UC Santa Barbara’s Mock Trial A and B teams competed at the UCLA Sunset Strip Invitational Competition virtually from Jan. 15-17 and both finished with five-to-three winning records.

Over the course of the tournament, teams competed in a total of four rounds, twice on defense and twice on prosecution. Courtesy of UCSB Mock Trial

UCLA Sunset Strip Invitational Competition (UCLASSIC) is regarded as one of the most well-known tournaments on the west coast and invites many of the nation’s top programs to compete, including Stanford, UC Berkeley and UC San Diego. This year, the tournament was held over Zoom and 19 schools competed, with 30 teams competing in total. 

Over the course of the tournament, teams competed in a total of four rounds, twice on defense and twice on prosecution. Each round was evaluated by two judges who scored the components of each team’s performance throughout the case by recording points on a ballot, and teams had the opportunity to win eight ballots.

According to third-year history and philosophy double major and B team captain Raana Naghieh, UCLASSIC is “a highly competitive tournament.” 

Each night before a tournament, Naghieh said that her team spends six to eight hours practicing their material, bolstering team spirit and reviewing their statements and examinations another ten times in the morning right before their round.

“If we have nothing else [to revise], at least be confident and loud and slow, which are the three rules of mock trial. It’s just, ‘Sound like you know what you’re doing,’” Naghieh said. “Just getting up there and hoping that you’re going to make a shred of sense.”

Naghieh said she enjoyed finding peace and humor in the unexpected moments during the competition, adding that there’s no way to fully prepare and script for an objection battle.

“You’ve spent three hours writing a cross examination, and you’re gonna throw it all out the window because what their witness actually testified to you ended up being a completely different thing than [what] you expected,” she said. 

Caroline Baldan, a second-year applied mathematics and philosophy double major and internal communications chair for mock trial, said she enjoys the unpredictability of performances and working together with her team to craft quick responses in the heat of the moment.

“When you go to a tournament, you’re in high pressure, high adrenaline — you’re going through a three-hour round all together. Crazy things happen, like sometimes another school just says something that you’re like, ‘Where did you even come up with that?’ Then you have to find a way to respond to it, and it’s just so fun to all work together on that,” Baldan said.

Baldan said she likes the competitive and performative aspects of mock trial, but especially being able to put something together with her team, going to meetings at least twice a week to discuss case theories, write material and practice presentations. While the community is very competitive, Baldan said it’s also very rewarding.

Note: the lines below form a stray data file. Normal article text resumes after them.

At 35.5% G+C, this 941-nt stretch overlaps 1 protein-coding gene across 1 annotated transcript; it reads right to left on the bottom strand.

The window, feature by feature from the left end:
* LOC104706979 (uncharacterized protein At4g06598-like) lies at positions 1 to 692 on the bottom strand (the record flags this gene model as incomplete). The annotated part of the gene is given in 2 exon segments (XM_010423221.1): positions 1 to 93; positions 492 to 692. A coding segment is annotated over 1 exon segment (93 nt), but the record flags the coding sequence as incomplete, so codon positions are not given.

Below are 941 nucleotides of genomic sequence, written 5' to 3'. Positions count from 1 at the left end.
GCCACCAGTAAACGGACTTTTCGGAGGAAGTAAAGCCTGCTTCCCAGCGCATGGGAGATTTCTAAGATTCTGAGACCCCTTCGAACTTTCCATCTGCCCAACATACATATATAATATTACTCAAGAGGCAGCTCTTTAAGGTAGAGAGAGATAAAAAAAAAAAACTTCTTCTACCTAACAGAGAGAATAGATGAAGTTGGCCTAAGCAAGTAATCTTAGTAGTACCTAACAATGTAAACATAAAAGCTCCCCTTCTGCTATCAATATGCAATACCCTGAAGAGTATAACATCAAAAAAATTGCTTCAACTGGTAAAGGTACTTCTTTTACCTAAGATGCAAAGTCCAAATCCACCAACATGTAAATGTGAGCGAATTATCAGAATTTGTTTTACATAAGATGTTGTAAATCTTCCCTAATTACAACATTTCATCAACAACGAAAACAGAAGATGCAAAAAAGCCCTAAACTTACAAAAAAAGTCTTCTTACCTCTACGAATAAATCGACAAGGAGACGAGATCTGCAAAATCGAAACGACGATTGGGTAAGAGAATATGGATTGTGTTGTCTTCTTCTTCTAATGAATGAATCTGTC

“I really love all the people on my team, and so getting to work with them is really fun. When you get a bunch of people together, who all really care about this activity and who really care about each other, we’re all working really hard to make our material as good as it can be,” she said.

The teams also took home two additional awards, with one of the team’s competitors, Priya Ravi, earning the Highest Ranked Witness in the tournament and the A team winning the Spirit of American Mock Trial Association (AMTA) award.

According to Madison Thomas, a third-year psychological & brain sciences major and president of UCSB Mock Trial, the team who receives the Spirit of AMTA award is voted on by fellow competitors and is given to the team that exhibits the best sportsmanship throughout the tournament.

“[Mock trial] is an extracurricular at the end of the day. We do it because we like it, and I think other teams really pick up on when you’re there to have fun,” Thomas said. “Whenever we win SPAMTA, it means the world to me and to our program because we’re not only are we good at mock trial …  we’re nice people too.”

Thomas said that while mock trial is a very stressful and time-intensive extracurricular activity, the team still focuses on creating a fun and positive environment.

“Mock trial can be really competitive. There’s a lot of type A personalities, myself included. It’s a competitive environment, but I think something — especially at UCSB — that we try to focus on is still having fun,” Thomas said. “As much as mock trial is about competition, at UCSB, we really tried to focus on growth and having fun.”

A version of this article appeared on p. 6 of the Jan. 27, 2022 print edition of the Daily Nexus.